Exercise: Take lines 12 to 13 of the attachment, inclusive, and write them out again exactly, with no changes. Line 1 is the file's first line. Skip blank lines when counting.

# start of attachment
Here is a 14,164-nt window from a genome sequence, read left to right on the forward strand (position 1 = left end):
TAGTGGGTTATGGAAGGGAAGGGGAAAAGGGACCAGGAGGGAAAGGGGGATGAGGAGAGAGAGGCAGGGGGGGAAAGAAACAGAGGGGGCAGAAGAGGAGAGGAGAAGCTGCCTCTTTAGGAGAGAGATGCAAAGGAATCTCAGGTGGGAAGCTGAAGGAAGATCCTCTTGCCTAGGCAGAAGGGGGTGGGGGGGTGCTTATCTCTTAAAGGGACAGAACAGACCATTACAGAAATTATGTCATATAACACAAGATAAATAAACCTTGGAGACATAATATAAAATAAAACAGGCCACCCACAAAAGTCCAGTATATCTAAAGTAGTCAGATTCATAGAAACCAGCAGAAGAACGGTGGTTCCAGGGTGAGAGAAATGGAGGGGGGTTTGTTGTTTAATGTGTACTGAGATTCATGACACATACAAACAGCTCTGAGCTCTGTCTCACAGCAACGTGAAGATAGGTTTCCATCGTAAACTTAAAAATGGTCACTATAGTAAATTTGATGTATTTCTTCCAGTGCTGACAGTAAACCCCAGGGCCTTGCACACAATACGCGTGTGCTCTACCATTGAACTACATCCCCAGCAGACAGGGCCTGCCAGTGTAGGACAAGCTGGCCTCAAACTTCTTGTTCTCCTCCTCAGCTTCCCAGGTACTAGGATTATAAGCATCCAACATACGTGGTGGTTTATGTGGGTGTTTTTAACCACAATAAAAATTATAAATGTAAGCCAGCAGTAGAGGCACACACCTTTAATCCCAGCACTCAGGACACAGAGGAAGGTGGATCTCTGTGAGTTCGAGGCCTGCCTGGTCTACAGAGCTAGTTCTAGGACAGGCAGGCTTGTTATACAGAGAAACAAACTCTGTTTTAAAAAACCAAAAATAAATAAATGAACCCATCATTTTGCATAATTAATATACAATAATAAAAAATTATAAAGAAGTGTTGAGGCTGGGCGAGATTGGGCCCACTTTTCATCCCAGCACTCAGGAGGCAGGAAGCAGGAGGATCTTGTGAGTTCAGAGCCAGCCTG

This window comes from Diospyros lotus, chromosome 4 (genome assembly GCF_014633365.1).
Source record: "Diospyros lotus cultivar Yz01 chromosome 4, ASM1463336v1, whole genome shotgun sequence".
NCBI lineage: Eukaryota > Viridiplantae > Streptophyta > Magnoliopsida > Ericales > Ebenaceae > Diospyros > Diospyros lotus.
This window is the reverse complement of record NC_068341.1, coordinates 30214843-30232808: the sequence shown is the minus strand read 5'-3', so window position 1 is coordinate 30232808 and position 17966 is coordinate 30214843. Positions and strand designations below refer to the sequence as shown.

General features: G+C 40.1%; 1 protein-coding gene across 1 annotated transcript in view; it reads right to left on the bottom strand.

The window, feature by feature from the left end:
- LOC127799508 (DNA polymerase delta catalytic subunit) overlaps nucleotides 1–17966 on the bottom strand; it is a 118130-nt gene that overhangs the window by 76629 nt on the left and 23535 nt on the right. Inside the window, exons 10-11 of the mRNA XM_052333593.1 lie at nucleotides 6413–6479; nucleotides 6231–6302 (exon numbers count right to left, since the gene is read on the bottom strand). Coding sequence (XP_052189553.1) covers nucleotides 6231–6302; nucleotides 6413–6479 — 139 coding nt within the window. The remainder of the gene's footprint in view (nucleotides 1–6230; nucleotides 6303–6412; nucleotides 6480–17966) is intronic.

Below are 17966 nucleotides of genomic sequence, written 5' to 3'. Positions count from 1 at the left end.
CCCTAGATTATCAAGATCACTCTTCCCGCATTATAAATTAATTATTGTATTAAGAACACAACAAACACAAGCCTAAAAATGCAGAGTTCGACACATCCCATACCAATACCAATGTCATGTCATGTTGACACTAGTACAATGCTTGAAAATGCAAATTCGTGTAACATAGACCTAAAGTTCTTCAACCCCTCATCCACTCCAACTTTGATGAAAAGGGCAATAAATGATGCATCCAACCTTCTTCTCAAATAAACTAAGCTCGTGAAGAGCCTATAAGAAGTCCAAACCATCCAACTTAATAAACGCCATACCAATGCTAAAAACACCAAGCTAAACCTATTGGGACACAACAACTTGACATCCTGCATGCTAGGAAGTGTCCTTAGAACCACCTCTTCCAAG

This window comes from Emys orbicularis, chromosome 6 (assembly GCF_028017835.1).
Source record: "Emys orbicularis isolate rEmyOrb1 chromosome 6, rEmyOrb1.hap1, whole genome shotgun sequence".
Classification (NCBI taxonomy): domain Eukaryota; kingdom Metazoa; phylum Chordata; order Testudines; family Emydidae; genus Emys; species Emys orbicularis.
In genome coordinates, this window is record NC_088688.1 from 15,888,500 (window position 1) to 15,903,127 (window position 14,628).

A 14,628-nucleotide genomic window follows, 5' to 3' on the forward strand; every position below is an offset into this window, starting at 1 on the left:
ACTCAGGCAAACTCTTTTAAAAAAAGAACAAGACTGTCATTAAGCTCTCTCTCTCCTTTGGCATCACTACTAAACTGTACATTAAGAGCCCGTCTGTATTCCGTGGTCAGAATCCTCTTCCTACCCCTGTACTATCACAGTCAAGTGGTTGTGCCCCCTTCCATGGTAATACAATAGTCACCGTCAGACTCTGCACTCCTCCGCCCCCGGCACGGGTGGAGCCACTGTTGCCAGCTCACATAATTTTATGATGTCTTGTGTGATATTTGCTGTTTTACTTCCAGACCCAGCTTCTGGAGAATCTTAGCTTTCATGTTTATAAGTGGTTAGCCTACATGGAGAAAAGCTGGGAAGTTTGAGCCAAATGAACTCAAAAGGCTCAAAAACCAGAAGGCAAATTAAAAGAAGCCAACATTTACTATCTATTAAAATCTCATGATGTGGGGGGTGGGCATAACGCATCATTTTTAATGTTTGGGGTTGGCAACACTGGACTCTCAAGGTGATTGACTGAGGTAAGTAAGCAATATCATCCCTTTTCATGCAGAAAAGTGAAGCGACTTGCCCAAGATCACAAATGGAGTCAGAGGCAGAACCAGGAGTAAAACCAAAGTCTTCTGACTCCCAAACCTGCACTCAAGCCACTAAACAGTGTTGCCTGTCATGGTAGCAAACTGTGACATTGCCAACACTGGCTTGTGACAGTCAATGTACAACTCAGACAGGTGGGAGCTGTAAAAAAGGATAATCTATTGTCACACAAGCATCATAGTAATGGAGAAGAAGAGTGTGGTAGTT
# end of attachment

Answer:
This window comes from Emys orbicularis, chromosome 6 (assembly GCF_028017835.1).
Source record: "Emys orbicularis isolate rEmyOrb1 chromosome 6, rEmyOrb1.hap1, whole genome shotgun sequence".